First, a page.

# Why do I get the wrong phase shift?

I am trying to compare theory vs simulation values and it seems to be that there are differences. I am using Multisim to simulate a RLC circuit, the LC are in parallel and in series to the resistor.

The circuit is given, In the practical I used a function generator with an amplitude of $$\10 V_{\text{pp}}\$$ (5V to -5V). Now that I am working on the theory part, I used the maximum value as the magnitude to get the correct voltage, however I keep getting wrong phase shifts.

The parallel components impedance is $$\Z=218j\$$

Applying the voltage divider rule... $$\V_{R_{1}}=\frac{R_{1}}{Z_{1}+R_{1}}V_{in}\$$

$$\V_{R_{1}} = (0.75\angle-41^{\circ})(5\angle0)= 3.76\angle-41^{\circ} \text{V}\$$

The oscilloscope show's a different angle,

This shows that VR1 lags Vin.

$$\\theta = (2.66\cdot10^{-3}\cdot50\cdot360^{\circ}) = 48^{\circ}\$$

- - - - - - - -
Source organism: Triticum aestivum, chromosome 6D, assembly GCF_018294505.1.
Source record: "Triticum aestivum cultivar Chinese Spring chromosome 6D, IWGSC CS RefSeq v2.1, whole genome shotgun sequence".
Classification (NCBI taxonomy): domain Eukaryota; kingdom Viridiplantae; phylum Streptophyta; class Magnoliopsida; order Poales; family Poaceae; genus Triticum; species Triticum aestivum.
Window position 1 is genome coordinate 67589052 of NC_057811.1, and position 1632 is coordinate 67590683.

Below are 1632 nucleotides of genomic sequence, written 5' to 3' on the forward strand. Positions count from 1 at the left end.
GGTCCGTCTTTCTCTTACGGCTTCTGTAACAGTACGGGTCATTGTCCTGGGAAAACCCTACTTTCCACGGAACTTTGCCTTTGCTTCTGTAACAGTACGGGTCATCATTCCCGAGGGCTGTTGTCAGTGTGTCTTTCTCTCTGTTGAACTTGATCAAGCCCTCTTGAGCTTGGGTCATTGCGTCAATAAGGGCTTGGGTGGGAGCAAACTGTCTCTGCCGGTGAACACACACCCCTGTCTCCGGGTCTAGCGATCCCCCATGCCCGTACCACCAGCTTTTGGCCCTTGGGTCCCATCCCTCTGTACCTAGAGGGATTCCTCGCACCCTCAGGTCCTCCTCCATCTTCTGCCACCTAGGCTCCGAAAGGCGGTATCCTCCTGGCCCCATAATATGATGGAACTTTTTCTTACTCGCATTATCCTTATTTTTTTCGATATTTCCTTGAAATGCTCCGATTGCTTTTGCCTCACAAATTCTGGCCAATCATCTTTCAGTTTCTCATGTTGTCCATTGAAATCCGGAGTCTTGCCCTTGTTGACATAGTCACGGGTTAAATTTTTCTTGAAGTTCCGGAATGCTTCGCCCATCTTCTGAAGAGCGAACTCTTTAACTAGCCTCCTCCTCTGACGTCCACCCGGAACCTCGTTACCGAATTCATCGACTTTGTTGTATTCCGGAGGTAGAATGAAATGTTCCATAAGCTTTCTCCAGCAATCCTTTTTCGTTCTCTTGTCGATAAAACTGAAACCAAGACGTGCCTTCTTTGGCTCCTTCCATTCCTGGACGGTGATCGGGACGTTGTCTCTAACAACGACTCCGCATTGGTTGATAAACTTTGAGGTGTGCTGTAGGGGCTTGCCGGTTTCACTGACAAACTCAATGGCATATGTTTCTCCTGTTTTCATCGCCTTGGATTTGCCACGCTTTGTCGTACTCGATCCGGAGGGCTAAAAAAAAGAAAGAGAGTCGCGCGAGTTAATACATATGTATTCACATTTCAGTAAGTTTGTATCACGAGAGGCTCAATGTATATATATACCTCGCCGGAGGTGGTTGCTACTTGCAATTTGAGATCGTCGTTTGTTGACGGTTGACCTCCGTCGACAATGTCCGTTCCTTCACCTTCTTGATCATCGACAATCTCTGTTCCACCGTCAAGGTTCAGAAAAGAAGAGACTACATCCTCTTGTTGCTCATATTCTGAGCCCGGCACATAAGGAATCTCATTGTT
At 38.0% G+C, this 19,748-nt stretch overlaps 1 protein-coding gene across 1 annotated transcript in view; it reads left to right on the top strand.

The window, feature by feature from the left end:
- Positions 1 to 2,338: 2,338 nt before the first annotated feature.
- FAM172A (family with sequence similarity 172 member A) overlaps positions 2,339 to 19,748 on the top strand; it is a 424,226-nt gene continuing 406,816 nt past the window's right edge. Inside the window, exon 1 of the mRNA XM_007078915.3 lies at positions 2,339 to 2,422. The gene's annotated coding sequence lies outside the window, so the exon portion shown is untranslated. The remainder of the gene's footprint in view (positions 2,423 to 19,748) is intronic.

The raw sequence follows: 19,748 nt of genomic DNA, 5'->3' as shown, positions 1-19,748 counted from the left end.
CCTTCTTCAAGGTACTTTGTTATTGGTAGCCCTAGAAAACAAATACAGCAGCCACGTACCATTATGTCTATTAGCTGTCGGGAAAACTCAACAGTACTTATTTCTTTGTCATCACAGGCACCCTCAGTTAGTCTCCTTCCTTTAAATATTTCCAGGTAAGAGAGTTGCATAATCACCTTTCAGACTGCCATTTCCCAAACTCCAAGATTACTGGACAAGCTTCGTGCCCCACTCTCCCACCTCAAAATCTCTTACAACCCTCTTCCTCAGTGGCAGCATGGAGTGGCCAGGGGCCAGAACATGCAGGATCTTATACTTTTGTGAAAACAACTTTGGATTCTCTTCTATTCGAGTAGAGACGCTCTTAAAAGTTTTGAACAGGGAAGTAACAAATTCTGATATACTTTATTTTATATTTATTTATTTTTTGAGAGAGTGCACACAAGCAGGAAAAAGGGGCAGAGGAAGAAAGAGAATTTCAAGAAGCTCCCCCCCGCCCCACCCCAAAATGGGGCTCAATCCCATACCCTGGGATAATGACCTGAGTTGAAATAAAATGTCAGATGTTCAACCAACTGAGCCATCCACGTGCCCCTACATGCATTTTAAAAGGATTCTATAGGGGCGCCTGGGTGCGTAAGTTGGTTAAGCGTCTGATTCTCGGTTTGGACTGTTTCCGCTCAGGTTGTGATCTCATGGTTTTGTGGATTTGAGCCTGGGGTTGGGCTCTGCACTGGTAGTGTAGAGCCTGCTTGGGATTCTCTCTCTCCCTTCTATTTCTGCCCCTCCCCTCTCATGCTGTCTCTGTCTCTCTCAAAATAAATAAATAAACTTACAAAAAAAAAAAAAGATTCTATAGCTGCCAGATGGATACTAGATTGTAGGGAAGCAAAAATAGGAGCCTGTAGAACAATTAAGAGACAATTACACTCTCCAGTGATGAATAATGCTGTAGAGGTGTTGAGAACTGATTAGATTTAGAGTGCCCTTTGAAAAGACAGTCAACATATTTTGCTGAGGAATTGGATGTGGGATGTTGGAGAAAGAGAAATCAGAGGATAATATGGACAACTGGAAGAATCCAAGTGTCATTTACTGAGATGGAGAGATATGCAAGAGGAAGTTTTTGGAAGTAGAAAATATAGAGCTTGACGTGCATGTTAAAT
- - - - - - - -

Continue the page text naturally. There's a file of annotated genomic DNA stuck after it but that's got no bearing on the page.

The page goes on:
When is the magnitude of input voltage phasor 10Vpp and when is it just the maximum 5Vp? Why am I getting big difference in phase shifts (48 compared to -41)? Thank you for taking the time.

• Have you considered that your inductor might not be that accurate; it could be maybe 20% different to what is marked on the component. You clearly are not using the precise peak tops of the waveforms. More care needed is my impression. Oct 10, 2022 at 17:21
• The inductor will also probably have significant series resistance; 650 mH is quite a lot. That will throw things off as well (though not by too much). I recommend also using the zero crossings instead of the peaks, if you must use the cursors manually instead of a measurement function, as those are less difficult to line up your cursors on. Oct 10, 2022 at 19:37
• When the green wave is too late versus red, phase is not "negative"? Oct 10, 2022 at 20:50

The oscilloscope show's a different angle,

Check this Maple sheet and picture.

When the sine is "too late" versus the generator, the phase is negative.
Is it?

As pointed out by @Hearth

With your data, the serial resistance of the inductor should be ~ 117 Ohm.
Calculate 20*log10(3.753/4.960)= -4.88 db.
Do AC analysis (parameter rr, serial resistor). At 50 Hz, just read this value and rr.

If you make a larger analysis, you should have this (guess: min @ 200 Hz).